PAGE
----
EU countries are planning to increase their defence expenditure by €70 billion by 2025 in order to fill existing capability gaps, according to the EU’s foreign policy chief.
Speaking in Brussels at a meeting of the bloc’s defence ministers, Josep Borrell also said the European Commission is pushing to procure weapons jointly across the EU, similar to the model used to obtain vaccines during the pandemic.
“The important thing is to go together, to avoid splitting the market, to avoid competition,” Borrell told reporters on Tuesday.
“We have to avoid what happened with the vaccines. Everybody together, altogether, makes for a better price, better quality, and better time.”
Some analysts argue that a dash for new weapons without a set of rules risks making a highly fragmented market even more disjointed.
They also say that the EU countries which have supplied weapons to Ukraine are now seeing gaps in certain areas of their weapons stockpiles, including munitions, artillery grenades and certain types of missiles.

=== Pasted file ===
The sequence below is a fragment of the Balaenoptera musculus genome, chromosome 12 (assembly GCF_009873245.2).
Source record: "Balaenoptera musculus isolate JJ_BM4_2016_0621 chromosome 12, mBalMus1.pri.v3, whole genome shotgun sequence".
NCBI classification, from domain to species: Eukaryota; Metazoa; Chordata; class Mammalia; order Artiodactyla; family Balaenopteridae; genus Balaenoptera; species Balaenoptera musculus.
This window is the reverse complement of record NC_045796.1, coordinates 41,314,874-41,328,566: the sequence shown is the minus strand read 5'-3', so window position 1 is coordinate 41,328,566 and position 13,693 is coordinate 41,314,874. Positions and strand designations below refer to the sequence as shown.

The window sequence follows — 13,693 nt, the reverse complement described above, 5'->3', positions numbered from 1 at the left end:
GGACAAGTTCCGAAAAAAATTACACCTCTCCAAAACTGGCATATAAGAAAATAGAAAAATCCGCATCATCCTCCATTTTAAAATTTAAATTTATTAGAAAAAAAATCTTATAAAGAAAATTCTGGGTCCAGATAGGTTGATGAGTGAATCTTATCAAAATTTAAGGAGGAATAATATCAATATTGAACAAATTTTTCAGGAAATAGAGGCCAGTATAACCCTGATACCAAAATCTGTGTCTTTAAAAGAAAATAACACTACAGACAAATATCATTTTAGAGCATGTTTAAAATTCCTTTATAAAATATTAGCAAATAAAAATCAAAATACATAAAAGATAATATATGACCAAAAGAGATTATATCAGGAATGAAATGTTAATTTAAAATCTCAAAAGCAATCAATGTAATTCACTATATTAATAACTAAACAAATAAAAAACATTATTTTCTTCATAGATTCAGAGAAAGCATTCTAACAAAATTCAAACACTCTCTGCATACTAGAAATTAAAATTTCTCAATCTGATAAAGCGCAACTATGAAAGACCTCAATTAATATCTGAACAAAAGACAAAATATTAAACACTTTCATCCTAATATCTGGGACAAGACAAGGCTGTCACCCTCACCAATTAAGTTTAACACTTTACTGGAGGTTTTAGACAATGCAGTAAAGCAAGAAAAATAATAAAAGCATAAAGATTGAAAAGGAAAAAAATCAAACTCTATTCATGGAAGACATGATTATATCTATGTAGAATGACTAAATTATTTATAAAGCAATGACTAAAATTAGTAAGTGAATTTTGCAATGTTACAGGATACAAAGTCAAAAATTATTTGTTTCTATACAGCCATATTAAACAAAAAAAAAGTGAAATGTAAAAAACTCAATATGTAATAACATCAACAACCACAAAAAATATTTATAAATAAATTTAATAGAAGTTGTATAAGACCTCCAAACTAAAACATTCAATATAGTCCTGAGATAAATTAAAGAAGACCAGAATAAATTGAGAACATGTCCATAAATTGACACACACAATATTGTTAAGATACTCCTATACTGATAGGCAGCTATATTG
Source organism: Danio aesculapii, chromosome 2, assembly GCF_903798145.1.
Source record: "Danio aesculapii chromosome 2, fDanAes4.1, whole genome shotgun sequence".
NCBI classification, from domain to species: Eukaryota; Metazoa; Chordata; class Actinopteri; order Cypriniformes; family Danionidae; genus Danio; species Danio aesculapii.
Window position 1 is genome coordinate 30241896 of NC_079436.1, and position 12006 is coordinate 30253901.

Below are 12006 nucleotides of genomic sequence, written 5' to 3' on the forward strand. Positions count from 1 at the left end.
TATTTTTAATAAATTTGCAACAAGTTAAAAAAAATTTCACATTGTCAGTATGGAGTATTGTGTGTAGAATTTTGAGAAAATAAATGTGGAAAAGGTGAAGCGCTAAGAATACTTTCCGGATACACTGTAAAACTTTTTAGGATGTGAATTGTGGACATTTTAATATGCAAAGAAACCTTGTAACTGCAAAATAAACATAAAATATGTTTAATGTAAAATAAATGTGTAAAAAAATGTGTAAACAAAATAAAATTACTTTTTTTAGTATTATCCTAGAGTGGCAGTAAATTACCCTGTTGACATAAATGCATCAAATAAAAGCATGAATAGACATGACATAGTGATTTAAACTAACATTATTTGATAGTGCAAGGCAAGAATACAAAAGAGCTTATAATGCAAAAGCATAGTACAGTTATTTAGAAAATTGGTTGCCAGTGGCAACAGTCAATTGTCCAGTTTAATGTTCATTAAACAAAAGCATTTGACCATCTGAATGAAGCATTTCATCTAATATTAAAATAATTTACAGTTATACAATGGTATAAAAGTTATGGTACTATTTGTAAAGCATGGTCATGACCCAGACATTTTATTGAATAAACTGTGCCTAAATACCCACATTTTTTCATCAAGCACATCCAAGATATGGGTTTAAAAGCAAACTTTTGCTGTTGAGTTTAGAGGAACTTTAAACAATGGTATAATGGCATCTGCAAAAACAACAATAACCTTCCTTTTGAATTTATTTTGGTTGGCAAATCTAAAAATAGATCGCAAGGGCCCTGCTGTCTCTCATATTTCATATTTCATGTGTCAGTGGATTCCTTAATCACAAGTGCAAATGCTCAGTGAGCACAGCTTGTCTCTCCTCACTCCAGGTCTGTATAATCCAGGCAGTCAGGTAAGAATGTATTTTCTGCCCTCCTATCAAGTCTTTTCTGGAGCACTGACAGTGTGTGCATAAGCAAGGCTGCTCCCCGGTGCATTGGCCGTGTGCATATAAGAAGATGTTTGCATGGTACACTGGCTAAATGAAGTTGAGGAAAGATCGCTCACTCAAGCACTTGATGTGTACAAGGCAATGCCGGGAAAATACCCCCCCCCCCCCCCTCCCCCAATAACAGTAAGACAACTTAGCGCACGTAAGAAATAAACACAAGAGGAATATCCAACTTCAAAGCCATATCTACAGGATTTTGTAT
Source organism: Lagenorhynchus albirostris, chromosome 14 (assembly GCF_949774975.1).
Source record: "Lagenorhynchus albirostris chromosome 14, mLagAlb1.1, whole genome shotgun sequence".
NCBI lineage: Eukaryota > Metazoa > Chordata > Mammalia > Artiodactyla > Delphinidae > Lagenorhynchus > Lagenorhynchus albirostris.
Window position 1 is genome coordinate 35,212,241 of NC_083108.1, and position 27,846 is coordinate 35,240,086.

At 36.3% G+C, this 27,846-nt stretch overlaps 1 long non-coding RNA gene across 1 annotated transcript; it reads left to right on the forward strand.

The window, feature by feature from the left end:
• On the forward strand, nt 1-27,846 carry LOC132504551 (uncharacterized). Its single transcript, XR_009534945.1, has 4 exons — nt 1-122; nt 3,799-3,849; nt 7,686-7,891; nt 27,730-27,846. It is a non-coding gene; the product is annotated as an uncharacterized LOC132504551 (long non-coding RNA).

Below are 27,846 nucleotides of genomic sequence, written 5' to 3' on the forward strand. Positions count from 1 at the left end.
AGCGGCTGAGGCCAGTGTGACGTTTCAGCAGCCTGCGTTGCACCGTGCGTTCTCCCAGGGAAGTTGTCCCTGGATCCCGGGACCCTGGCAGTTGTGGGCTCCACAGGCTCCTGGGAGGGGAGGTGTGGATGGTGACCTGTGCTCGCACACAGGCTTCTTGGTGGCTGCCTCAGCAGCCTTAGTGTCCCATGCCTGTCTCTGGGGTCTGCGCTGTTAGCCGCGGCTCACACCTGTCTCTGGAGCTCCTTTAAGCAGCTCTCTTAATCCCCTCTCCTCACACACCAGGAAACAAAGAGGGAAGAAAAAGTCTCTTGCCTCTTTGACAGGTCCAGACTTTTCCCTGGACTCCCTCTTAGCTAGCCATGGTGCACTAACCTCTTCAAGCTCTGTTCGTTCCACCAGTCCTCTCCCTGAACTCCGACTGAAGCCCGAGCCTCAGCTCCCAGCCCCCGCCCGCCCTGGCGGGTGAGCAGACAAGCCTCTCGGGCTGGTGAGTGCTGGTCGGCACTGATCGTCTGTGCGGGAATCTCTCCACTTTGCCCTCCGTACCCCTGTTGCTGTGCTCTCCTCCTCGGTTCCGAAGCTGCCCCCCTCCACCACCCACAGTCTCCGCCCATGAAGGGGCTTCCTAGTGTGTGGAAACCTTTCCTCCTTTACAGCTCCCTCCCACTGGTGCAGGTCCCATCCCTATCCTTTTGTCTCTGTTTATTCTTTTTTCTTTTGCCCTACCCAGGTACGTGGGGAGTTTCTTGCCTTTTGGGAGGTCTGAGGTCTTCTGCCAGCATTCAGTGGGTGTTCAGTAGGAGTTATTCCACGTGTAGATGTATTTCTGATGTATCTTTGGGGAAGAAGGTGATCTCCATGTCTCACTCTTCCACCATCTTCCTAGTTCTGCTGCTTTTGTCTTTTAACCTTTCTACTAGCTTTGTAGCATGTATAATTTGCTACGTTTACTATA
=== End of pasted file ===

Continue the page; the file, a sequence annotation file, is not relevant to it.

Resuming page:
Pieter Wezeman, a senior researcher at Stockholm International Peace Research Institute, told Euronews that it is these areas where the focus will be.
“When it comes to really standard types of equipment, such as ammunition, where the sums are involved, the financial sums involved are not necessarily that high.” Wezeman said.
“I think it is quite reasonable to expect that such cooperation can take place and again, within the NATO framework, we have seen really good examples of that.
“But when we talk about larger projects, when we talk about, let’s say, the acquisition of combat aircraft, ships, tanks, there is a long history of attempts to operate within the EU or within NATO, and often enough they have failed.
Wezeman added there’s also concern that this process can take a very long time – even years, if not decades – to come to an agreement on what to acquire, who will make it, and who will take the lead role.